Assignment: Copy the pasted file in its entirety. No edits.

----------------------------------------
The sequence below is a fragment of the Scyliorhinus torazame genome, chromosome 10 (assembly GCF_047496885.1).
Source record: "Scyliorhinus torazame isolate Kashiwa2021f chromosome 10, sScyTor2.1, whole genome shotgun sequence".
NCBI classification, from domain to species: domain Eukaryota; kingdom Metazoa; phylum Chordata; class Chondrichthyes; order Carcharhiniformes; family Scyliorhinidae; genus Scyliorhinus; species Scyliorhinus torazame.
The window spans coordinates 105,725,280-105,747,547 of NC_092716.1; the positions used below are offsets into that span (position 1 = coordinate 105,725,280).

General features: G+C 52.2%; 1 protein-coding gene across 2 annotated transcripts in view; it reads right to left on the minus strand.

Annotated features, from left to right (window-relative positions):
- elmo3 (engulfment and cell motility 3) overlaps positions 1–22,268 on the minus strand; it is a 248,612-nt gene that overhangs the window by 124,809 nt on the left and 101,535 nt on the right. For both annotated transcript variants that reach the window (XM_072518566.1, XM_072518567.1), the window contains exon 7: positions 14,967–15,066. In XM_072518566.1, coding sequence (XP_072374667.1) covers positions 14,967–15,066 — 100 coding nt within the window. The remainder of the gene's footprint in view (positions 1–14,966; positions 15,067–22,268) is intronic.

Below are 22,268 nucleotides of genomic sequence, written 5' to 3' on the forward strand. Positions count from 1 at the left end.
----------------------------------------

The sequence below is a fragment of the Scyliorhinus torazame genome, chromosome 10 (assembly GCF_047496885.1).
Source record: "Scyliorhinus torazame isolate Kashiwa2021f chromosome 10, sScyTor2.1, whole genome shotgun sequence".
NCBI classification, from domain to species: domain Eukaryota; kingdom Metazoa; phylum Chordata; class Chondrichthyes; order Carcharhiniformes; family Scyliorhinidae; genus Scyliorhinus; species Scyliorhinus torazame.
The window spans coordinates 105,725,280-105,747,547 of NC_092716.1; the positions used below are offsets into that span (position 1 = coordinate 105,725,280).

General features: G+C 52.2%; 1 protein-coding gene across 2 annotated transcripts in view; it reads right to left on the minus strand.

Annotated features, from left to right (window-relative positions):
- elmo3 (engulfment and cell motility 3) overlaps positions 1–22,268 on the minus strand; it is a 248,612-nt gene that overhangs the window by 124,809 nt on the left and 101,535 nt on the right. For both annotated transcript variants that reach the window (XM_072518566.1, XM_072518567.1), the window contains exon 7: positions 14,967–15,066. In XM_072518566.1, coding sequence (XP_072374667.1) covers positions 14,967–15,066 — 100 coding nt within the window. The remainder of the gene's footprint in view (positions 1–14,966; positions 15,067–22,268) is intronic.

Below are 22,268 nucleotides of genomic sequence, written 5' to 3' on the forward strand. Positions count from 1 at the left end.